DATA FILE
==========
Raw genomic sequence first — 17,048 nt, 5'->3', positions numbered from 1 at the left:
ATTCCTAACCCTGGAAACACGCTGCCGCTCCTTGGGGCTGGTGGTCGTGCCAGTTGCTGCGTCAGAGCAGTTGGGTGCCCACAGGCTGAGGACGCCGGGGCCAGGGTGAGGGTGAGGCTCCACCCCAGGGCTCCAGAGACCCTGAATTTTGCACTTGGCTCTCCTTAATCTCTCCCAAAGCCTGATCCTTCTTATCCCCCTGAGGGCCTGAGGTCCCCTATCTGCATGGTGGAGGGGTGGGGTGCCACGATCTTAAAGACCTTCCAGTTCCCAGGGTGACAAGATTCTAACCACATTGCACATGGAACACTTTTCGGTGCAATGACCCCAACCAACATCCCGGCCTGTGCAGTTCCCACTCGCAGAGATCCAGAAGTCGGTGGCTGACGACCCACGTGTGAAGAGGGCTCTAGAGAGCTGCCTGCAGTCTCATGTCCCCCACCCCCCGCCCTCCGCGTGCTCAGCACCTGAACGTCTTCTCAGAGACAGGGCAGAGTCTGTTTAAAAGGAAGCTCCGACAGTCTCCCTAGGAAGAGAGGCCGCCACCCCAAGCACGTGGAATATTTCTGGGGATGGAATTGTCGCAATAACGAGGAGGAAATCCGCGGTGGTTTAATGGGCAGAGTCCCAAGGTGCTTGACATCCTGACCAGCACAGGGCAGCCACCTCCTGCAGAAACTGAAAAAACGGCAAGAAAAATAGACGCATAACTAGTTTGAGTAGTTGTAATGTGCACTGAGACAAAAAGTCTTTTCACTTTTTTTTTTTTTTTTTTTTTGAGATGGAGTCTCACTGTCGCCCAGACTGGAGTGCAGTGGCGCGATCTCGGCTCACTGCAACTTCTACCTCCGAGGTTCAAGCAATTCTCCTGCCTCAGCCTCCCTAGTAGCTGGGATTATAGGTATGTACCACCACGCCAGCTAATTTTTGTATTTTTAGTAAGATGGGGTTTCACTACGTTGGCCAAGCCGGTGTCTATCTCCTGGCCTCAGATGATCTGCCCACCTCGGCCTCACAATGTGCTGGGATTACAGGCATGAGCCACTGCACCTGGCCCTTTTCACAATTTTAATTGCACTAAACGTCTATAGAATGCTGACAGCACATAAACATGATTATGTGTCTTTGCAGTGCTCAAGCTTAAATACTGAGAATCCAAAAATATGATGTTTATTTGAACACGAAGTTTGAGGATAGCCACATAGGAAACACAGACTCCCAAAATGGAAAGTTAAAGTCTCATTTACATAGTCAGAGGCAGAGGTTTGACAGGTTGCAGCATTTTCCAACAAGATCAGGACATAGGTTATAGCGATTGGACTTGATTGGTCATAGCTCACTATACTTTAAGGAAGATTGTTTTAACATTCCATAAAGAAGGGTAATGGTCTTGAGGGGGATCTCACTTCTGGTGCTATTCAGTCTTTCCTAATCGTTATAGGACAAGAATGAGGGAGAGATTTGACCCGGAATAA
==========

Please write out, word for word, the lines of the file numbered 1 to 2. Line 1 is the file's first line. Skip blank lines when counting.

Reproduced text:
Raw genomic sequence first — 17,048 nt, 5'->3', positions numbered from 1 at the left:
ATTCCTAACCCTGGAAACACGCTGCCGCTCCTTGGGGCTGGTGGTCGTGCCAGTTGCTGCGTCAGAGCAGTTGGGTGCCCACAGGCTGAGGACGCCGGGGCCAGGGTGAGGGTGAGGCTCCACCCCAGGGCTCCAGAGACCCTGAATTTTGCACTTGGCTCTCCTTAATCTCTCCCAAAGCCTGATCCTTCTTATCCCCCTGAGGGCCTGAGGTCCCCTATCTGCATGGTGGAGGGGTGGGGTGCCACGATCTTAAAGACCTTCCAGTTCCCAGGGTGACAAGATTCTAACCACATTGCACATGGAACACTTTTCGGTGCAATGACCCCAACCAACATCCCGGCCTGTGCAGTTCCCACTCGCAGAGATCCAGAAGTCGGTGGCTGACGACCCACGTGTGAAGAGGGCTCTAGAGAGCTGCCTGCAGTCTCATGTCCCCCACCCCCCGCCCTCCGCGTGCTCAGCACCTGAACGTCTTCTCAGAGACAGGGCAGAGTCTGTTTAAAAGGAAGCTCCGACAGTCTCCCTAGGAAGAGAGGCCGCCACCCCAAGCACGTGGAATATTTCTGGGGATGGAATTGTCGCAATAACGAGGAGGAAATCCGCGGTGGTTTAATGGGCAGAGTCCCAAGGTGCTTGACATCCTGACCAGCACAGGGCAGCCACCTCCTGCAGAAACTGAAAAAACGGCAAGAAAAATAGACGCATAACTAGTTTGAGTAGTTGTAATGTGCACTGAGACAAAAAGTCTTTTCACTTTTTTTTTTTTTTTTTTTTTGAGATGGAGTCTCACTGTCGCCCAGACTGGAGTGCAGTGGCGCGATCTCGGCTCACTGCAACTTCTACCTCCGAGGTTCAAGCAATTCTCCTGCCTCAGCCTCCCTAGTAGCTGGGATTATAGGTATGTACCACCACGCCAGCTAATTTTTGTATTTTTAGTAAGATGGGGTTTCACTACGTTGGCCAAGCCGGTGTCTATCTCCTGGCCTCAGATGATCTGCCCACCTCGGCCTCACAATGTGCTGGGATTACAGGCATGAGCCACTGCACCTGGCCCTTTTCACAATTTTAATTGCACTAAACGTCTATAGAATGCTGACAGCACATAAACATGATTATGTGTCTTTGCAGTGCTCAAGCTTAAATACTGAGAATCCAAAAATATGATGTTTATTTGAACACGAAGTTTGAGGATAGCCACATAGGAAACACAGACTCCCAAAATGGAAAGTTAAAGTCTCATTTACATAGTCAGAGGCAGAGGTTTGACAGGTTGCAGCATTTTCCAACAAGATCAGGACATAGGTTATAGCGATTGGACTTGATTGGTCATAGCTCACTATACTTTAAGGAAGATTGTTTTAACATTCCATAAAGAAGGGTAATGGTCTTGAGGGGGATCTCACTTCTGGTGCTATTCAGTCTTTCCTAATCGTTATAGGACAAGAATGAGGGAGAGATTTGACCCGGAATAA